PREPARING CONTENT

Back to Blue South East Asia’s plastics management challenge

A virtual interactive roundtable discussion: Summary

Introduction

The Economist Impact and The Nippon Foundation Plastics Management Index ranks 25 countries globally across 44 indicators organised into three categories: governance, systemic capacity, and stakeholder engagement.

The South-East Asia report examines plastics management initiatives in Indonesia, Malaysia, Thailand, and Vietnam and shows a mixed picture of progress. Innovative initiatives are improving plastics recycling and the amount of plastics entering the ocean, and the index indicates strength in stakeholder engagement across all countries. However, there is inadequate action or stagnation in parts of the region, with weak governance in policy development, implementation, and monitoring.

Managing ocean plastics is a transboundary issue, and it requires cooperation regionally and between countries and cities for effective change. It also requires better facilitation of finance solutions and investment. Engagement from commercial and government players is vital and needs to be improved. A common voice between civil society and the private sector is also required to pressure regulators to drive systemic change. An agreement on the frameworks that guide plastics management efforts and coordination between those implementing change also needs to be improved to work together more efficiently and prevent duplication.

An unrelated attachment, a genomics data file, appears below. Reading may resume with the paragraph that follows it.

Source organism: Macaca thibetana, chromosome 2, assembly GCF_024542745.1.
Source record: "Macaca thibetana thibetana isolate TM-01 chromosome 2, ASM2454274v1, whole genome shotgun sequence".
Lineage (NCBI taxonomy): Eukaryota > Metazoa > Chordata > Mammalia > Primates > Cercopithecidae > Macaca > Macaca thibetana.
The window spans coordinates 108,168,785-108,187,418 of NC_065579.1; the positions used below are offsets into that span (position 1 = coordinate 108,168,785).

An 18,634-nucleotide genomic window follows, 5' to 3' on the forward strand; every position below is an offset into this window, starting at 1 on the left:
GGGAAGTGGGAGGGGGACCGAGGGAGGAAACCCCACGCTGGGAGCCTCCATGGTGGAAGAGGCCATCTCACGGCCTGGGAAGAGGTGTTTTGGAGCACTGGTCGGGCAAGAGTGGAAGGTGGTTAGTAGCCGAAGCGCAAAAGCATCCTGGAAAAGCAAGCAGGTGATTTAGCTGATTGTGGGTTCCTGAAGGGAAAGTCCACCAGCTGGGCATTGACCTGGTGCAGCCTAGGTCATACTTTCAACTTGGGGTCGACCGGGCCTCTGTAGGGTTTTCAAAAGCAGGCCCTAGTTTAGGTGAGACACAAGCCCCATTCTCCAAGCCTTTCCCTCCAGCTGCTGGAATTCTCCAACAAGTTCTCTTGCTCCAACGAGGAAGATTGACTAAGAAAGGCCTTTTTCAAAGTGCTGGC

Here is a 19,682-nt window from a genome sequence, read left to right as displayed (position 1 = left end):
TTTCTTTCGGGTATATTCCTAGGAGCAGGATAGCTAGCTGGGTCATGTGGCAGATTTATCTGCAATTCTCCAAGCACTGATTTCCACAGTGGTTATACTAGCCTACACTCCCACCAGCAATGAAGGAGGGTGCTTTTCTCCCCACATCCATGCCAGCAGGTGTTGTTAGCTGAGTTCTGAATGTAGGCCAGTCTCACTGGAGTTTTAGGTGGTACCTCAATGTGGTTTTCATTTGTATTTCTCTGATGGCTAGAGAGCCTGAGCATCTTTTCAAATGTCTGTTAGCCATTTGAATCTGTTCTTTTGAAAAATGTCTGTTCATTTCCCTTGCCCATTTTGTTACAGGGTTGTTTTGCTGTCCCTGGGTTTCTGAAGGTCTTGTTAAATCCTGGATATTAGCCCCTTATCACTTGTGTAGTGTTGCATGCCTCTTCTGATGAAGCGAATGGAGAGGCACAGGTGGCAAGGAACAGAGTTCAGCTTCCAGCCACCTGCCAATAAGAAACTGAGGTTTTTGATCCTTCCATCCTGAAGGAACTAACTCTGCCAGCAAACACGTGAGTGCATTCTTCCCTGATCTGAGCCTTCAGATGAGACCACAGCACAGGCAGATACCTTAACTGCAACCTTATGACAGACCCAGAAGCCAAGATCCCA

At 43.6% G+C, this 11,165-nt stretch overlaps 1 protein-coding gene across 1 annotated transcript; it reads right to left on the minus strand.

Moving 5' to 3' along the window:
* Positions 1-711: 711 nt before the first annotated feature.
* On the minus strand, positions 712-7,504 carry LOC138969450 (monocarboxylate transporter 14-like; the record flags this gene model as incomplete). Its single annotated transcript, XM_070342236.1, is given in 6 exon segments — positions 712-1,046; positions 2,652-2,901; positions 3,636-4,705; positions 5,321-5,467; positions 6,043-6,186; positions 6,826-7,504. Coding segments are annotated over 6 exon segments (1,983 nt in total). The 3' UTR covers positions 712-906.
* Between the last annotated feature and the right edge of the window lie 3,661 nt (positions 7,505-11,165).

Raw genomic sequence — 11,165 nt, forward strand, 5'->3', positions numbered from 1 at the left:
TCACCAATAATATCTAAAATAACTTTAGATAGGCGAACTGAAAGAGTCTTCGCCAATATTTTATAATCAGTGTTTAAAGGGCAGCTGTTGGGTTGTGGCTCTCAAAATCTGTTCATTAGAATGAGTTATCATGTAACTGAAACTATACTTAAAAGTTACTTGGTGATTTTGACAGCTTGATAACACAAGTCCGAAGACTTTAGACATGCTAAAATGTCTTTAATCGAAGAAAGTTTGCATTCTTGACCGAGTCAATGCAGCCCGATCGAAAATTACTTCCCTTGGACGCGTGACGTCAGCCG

Key points

  • Organisations managing plastic need to be more open to collaboration with other stakeholders, understand the common goals of a country or region, and cooperate more effectively to prevent duplication would enable better use of resources and more focused results.
  • Ocean plastic is a transboundary issue, and the ASEAN secretariat needs to be empowered to coordinate stakeholder and inter-country action.
  • The cities have the ultimate responsibility to clean up plastic waste, so they need to be incentivised and engaged in policy.
  • Improved municipal engagement with the informal collectors, retailers and households could help shift behaviour and improve management systems.
  • Different layers of frameworks span cities, states or provinces and countries. National policies provide an overall framework that facilitates better coordination of efforts. A holistic approach is key.
  • The fishing, agriculture and tourism industries are large contributors to plastic waste and require better engagement than at present.
  • Plastics management data exists, but cooperation between commercial and public partners is required to make it more accessible and available to the plastics management sector.
  • The financial services sector will play a significant role in the future of plastics management, especially for developing infrastructure and circular economies.
  • Funding is readily available, but a gap exists between innovation on the ground and what investors see as bankable projects.
  • An effective intermediary could help bridge the divide between the cities and organisations developing infrastructure solutions and the finance sector and improve the business case for investment.
  • APEC can have a role in scaling and replicating innovative infrastructure projects and investments.

 

 


Read more on the Plastic Management Index which examines plastic management through the lens of policy, regulation, business practice and consumer actions at a country level.